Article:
A View from the Hill: 1992 Elections an Opportunity to Reassess US-Israeli Relations
Moses, George, Washington Report on Middle East Affairs
A View From the Hill: 1992 Elections An Opportunity to Reassess US-Israeli Relations
By George Moses
In the political numerology of the United States, even-numbered years are election years, when legislators must transform themselves from statesmen into pandering political candidates.
This election year, however, is one in which all of the domestic political opportunities and pitfalls associated with US Middle East policies must be re-examined by candidates. This could lead to a serious public re-evaluation of US interests and policies associated with the Israeli-Palestinian dispute. Right now, moreover, is the time to make it happen. Here's why.
The foreign policy background to this year's election is a continuation of that of 1990, with the rate of change caused by world political upheaval continuing to accelerate. In a final victory of US Cold War policy, the Soviet Union is no more, replaced by 15 political entities about which most Americans know virtually nothing. Led by Yugoslavia, Eastern Europe, too, may relapse into a chaos known to most Americans only from the history books. Israel can no longer pose as an American "strategic asset" in relation to any of these countries.
At home, our need for economic readjustment has seemed to match the need for Eastern European political readjustment, stride for stride. One trend that has emerged clearly is growing skepticism about bilateral foreign aid, a third of which traditionally goes to Israel.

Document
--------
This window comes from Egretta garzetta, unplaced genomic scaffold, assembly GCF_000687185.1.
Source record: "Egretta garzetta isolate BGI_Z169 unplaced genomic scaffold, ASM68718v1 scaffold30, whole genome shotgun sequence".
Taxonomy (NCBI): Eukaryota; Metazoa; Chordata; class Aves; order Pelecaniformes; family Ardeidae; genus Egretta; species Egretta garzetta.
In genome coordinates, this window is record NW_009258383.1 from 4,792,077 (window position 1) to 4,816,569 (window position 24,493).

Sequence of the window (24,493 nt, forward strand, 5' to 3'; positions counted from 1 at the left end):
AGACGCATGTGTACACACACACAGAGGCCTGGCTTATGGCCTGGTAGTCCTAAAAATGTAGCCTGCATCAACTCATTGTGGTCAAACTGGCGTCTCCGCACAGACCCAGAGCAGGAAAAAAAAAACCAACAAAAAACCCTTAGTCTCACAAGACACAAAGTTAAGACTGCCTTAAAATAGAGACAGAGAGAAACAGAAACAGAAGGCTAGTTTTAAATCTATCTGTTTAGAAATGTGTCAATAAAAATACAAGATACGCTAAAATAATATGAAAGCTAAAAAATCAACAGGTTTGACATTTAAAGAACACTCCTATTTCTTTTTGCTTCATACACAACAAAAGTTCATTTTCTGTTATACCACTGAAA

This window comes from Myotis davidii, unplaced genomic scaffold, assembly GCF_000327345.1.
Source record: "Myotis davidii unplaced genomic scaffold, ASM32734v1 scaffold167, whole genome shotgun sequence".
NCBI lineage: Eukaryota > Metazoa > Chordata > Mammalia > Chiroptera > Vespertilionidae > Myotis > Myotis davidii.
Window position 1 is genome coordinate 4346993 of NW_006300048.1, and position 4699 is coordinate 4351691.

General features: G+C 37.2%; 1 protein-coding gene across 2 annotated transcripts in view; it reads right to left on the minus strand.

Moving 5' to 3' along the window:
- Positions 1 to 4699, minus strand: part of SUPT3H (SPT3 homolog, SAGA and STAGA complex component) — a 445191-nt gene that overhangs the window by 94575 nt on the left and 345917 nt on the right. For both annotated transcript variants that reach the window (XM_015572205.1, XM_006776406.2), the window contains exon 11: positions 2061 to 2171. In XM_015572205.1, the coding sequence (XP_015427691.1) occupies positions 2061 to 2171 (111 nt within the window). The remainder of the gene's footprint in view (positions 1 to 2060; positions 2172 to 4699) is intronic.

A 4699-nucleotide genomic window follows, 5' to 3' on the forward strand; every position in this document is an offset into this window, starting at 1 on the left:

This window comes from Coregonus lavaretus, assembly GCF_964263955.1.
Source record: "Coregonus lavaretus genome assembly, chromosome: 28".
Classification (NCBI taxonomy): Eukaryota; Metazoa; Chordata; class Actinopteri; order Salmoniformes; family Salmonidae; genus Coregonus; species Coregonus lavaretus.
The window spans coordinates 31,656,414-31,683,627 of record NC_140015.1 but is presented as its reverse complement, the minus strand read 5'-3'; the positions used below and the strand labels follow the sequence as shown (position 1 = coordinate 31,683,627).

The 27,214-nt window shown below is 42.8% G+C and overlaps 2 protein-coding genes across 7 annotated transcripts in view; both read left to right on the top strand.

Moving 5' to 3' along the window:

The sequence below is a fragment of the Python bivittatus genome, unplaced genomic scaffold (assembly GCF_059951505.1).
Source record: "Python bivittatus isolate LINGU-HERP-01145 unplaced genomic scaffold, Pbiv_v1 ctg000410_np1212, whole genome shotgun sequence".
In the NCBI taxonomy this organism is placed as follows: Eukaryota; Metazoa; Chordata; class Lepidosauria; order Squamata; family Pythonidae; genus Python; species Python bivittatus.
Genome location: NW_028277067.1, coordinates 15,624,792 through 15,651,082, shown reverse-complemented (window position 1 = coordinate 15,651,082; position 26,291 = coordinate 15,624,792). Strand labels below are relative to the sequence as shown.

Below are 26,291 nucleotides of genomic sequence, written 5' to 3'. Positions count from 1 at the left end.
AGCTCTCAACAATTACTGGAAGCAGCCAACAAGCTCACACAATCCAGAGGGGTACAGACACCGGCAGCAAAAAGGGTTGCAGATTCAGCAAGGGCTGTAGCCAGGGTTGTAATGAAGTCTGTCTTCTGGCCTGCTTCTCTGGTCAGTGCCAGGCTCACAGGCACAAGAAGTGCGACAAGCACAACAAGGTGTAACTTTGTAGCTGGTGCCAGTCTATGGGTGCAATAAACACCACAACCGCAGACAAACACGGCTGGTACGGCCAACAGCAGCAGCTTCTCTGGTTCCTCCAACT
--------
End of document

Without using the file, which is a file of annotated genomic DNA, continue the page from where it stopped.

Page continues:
In the states, congressional redistricting to accommodate the results of the 1990 census is, as usual, being carried out by processes analogous to setting foxes loose in hen houses. Earlier predictions from this source of a turnover of about 20 percent in the House of Representatives still seem on target. It is safe to predict that far more of the new members elected in 1992 will be from minority groups than those they replace. For them, the old orthodoxies of American policy, including the wisdom of always siding with Israel's lobby in Washington, will be very much open to question.
Meanwhile, the political clock continues to tick. By the time this magazine reaches its readers, filing deadlines for congressional primaries will be very close in over half the states, and the New Hampshire presidential primary will be only weeks away (ignore Iowa, everyone else will.)
In the region, the peace "process" drags on while Israel, with American dollars, continues its expropriation of Palestinian lands. Portions of Lebanon and Syria also remain under an Israeli occupation made possible by American financial support. The US also continues to block UN consideration of, and action against, racist Israeli policies against Arabs on both sides of the Green Line.
The United States enjoyed a military victory in Iraq, but has not yet converted this into a political victory either for itself or for the Iraqi people. In the Gulf Cooperation Council (GCC), the American master plan for a common defense strategy is again stalled.
All this provides a chance to pose anew a number of Israel-related questions to candidates who, if they aspire to national office, ought to have some answers by which voters can judge their fitness. Some (by no means all) of the questions are listed below:
Questions of Policy
On Oct. 11, 1985, Alex Odeh, a regional director of the American-Arab Anti-Discrimination Committee (ADC), was killed in Orange County, CA by a booby trap wired to his office door. The suspects in this murder, named by the FBI, continue to reside in a Jewish settlement in the Israeli-occupied West Bank despite US requests for Israeli assistance in their extradition. …